Review: CamelBak Stoaway

Hydration is a key part of any adventure. When bladders with hoses first started to come out, I was skeptical and held out for a while, perfectly content with my Nalgene bottles which nested nicely in the nook above my hip between me and my Gregory Pack. I could drink on the go, no problem. Or so I thought.

While the CamelBak Stoaway was not my first exposure to this hydration method, it has been my most constant. I picked the Stoaway up for my Trans-Sierra Snowshoe Trek for Atlas Snow-Shoe Co. Since we were going to be pushing over 13,000 foot peaks and camping in the snow we were keen to try the insulated Stoaway.

The Stoaway fit nicely in our bulging packs and the insulation and covered mouth-piece worked well. It’s still smart to blow the water back into the main bladder after taking a sip to help prevent the hose from freezing. The water will be fine if the temps are holding in the upper 20’sF, but any colder, especially with windchill, the hose will still freeze. At those temps, no reasonable amount of insulation is going to do you much good. Although, we did find on calm sunny days we could pack the bladder with snow, strap the Stoaway on the outside of our packs and the sun would melt the snow into water. The only caution here is this puts one of the heaviest items in your pack (water) at the furthest point from your center of gravity. It makes a huge difference to keep 100oz of water close to your body so it’s not leveraging your pack away from you making it feel heavier. Try strapping it on the side of you pack with some sort of counter balance on the opposite side, or right on the very top.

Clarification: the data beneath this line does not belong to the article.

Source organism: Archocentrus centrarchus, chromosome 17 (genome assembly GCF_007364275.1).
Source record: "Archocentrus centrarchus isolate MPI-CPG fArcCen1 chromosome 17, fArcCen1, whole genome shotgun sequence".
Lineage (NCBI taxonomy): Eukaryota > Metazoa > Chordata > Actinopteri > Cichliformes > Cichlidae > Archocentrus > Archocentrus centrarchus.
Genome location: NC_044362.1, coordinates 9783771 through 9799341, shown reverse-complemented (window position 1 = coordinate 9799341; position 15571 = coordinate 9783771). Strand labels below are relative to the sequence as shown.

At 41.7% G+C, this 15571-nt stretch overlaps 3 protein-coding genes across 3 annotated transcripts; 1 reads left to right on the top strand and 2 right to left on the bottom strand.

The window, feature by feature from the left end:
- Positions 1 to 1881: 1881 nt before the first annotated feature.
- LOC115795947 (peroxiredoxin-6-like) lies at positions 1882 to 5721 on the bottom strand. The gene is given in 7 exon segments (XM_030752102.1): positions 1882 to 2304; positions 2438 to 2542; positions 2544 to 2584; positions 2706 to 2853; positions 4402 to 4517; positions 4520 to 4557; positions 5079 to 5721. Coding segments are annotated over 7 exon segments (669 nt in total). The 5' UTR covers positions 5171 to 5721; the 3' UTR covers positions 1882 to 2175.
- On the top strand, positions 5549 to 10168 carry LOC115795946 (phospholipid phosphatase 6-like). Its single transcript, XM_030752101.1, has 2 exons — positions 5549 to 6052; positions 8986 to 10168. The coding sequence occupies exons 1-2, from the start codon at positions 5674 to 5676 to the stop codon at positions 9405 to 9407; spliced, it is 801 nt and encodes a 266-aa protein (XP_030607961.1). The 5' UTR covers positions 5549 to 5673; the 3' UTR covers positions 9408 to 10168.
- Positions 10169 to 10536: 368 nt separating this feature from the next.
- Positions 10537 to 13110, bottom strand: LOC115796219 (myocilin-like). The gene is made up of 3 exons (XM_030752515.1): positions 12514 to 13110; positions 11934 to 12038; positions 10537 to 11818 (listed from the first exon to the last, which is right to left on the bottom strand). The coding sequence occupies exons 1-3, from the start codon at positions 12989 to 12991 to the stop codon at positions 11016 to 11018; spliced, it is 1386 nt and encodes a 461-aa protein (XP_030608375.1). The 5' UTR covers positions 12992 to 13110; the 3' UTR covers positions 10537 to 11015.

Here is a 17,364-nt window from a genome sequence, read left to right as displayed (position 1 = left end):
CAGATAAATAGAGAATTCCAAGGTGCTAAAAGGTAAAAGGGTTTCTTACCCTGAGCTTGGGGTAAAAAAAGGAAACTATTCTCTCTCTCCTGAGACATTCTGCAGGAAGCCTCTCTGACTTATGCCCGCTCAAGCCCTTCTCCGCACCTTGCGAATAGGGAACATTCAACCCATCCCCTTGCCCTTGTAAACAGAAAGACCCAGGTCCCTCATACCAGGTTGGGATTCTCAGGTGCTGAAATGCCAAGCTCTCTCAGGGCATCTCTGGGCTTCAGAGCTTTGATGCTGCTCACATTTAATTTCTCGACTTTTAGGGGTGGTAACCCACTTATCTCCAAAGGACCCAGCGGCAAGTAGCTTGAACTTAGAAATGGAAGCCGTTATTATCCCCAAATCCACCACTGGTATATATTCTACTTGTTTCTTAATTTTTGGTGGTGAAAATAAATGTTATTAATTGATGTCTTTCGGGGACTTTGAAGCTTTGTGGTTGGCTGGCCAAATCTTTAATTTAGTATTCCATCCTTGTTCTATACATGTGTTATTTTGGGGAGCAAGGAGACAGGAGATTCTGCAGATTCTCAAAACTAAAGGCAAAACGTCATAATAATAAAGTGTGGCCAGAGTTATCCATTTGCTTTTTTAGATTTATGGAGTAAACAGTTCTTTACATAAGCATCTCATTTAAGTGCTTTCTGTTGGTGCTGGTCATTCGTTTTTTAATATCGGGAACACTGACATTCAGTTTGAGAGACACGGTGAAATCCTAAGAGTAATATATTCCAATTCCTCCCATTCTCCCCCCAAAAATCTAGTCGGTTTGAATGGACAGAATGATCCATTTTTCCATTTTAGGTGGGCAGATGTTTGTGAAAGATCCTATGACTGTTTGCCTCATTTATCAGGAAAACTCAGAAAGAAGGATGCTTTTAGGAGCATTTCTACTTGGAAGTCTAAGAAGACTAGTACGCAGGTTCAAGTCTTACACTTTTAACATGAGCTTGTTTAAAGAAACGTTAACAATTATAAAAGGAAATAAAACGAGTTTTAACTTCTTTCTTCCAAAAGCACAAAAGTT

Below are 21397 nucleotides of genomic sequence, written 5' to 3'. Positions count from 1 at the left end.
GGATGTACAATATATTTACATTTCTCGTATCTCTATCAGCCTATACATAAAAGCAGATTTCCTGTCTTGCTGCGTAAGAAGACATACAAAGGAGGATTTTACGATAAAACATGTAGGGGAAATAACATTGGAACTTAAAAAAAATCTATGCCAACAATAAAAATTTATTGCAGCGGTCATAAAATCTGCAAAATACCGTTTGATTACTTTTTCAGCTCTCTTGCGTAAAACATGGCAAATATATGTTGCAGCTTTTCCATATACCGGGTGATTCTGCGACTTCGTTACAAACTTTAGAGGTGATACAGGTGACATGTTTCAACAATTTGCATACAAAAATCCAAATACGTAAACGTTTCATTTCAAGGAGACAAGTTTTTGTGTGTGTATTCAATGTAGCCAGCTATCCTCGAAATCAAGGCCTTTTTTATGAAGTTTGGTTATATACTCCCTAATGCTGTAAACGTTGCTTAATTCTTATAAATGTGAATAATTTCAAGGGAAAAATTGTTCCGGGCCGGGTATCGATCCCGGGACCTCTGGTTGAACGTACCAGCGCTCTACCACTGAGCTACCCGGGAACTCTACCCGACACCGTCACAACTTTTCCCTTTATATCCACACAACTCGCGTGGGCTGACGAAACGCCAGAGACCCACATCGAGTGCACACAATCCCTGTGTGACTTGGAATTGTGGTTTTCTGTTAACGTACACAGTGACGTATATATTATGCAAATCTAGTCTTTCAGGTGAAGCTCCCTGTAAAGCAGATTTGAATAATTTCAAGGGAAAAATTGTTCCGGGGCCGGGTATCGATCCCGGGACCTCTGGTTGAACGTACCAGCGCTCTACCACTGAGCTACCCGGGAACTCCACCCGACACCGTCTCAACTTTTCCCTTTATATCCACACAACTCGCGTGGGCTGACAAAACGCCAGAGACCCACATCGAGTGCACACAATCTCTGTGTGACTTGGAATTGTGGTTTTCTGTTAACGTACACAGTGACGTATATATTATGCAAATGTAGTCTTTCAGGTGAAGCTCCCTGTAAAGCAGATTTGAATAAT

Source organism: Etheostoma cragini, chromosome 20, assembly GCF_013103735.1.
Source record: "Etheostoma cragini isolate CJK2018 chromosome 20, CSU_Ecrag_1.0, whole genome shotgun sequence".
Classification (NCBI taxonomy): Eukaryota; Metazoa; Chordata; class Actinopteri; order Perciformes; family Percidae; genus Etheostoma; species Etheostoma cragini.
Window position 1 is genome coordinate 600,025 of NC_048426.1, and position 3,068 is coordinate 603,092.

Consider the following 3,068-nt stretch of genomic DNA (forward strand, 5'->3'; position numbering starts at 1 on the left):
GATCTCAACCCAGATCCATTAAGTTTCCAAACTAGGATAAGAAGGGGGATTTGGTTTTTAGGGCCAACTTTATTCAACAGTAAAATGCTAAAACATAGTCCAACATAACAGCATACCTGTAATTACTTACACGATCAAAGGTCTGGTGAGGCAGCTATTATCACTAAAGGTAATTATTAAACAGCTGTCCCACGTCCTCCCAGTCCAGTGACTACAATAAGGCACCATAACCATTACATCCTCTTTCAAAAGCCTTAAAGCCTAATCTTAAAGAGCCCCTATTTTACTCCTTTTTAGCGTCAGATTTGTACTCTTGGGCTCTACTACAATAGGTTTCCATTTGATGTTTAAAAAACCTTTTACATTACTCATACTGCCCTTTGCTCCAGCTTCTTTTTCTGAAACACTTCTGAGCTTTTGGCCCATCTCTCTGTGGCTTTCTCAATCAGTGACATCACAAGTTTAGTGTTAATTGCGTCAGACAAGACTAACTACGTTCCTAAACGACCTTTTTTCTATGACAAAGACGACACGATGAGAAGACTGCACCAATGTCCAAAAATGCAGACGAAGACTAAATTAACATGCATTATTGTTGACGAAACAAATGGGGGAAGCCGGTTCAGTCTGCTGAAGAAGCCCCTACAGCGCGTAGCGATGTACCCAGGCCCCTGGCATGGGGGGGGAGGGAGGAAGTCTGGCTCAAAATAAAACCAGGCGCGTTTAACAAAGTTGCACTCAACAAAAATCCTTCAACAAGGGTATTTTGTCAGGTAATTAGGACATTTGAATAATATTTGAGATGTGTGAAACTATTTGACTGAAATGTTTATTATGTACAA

Another great feature of the Stoaway is the series of D-rings stitched into the insulation pouch. These have proven handy in situations like the one above to strap the pouch to a pack and while on a recent river trip in the arctic, I was able to strap it to the top of the gear of my boat providing me with easy access to water on the river. I’ve also found with a piece of webbing, the Stoaway becomes a pack on its own for little day or side trips. It also makes it easy to hang the Stoaway upside down to dry it out after use or washing it. I stuff the drinking hose (if it’s mostly clean) up in the bladder to allow it to breathe some.

The only con I deal with is the top can be extremely difficult to unscrew at times. I’m sure this adds to the leak-proofness of the system, but when it’s well below freezing, wearing mittens and trying to refill your water pouch, it’s a bit annoying. Still, I’d recommed it for any cold weather trips.

CamelBak Stoaway

About the author

Adventure Correspondent Cameron L. Martindell is a freelance adventure travel and expedition writer, photographer and filmmaker who founded in 2000. He has contributed to Elevation Outdoors Magazine, The Gear Junkie, National Geographic, The Christian Science Monitor, The New York Times, The Washington Post, Outside, Backpacker, Wired, Australian Geographic, and others. He has been to all seven continents and lived on five of them, including a four-month stint at the South Pole. Cameron has more than 10 years of mountain search and rescue experience, is an Eagle Scout, has been an Australian bush firefighter, competes in sailing regattas, plans national and international youth programs, guides Oregon rafting trips and Australian bush backpacking trips.

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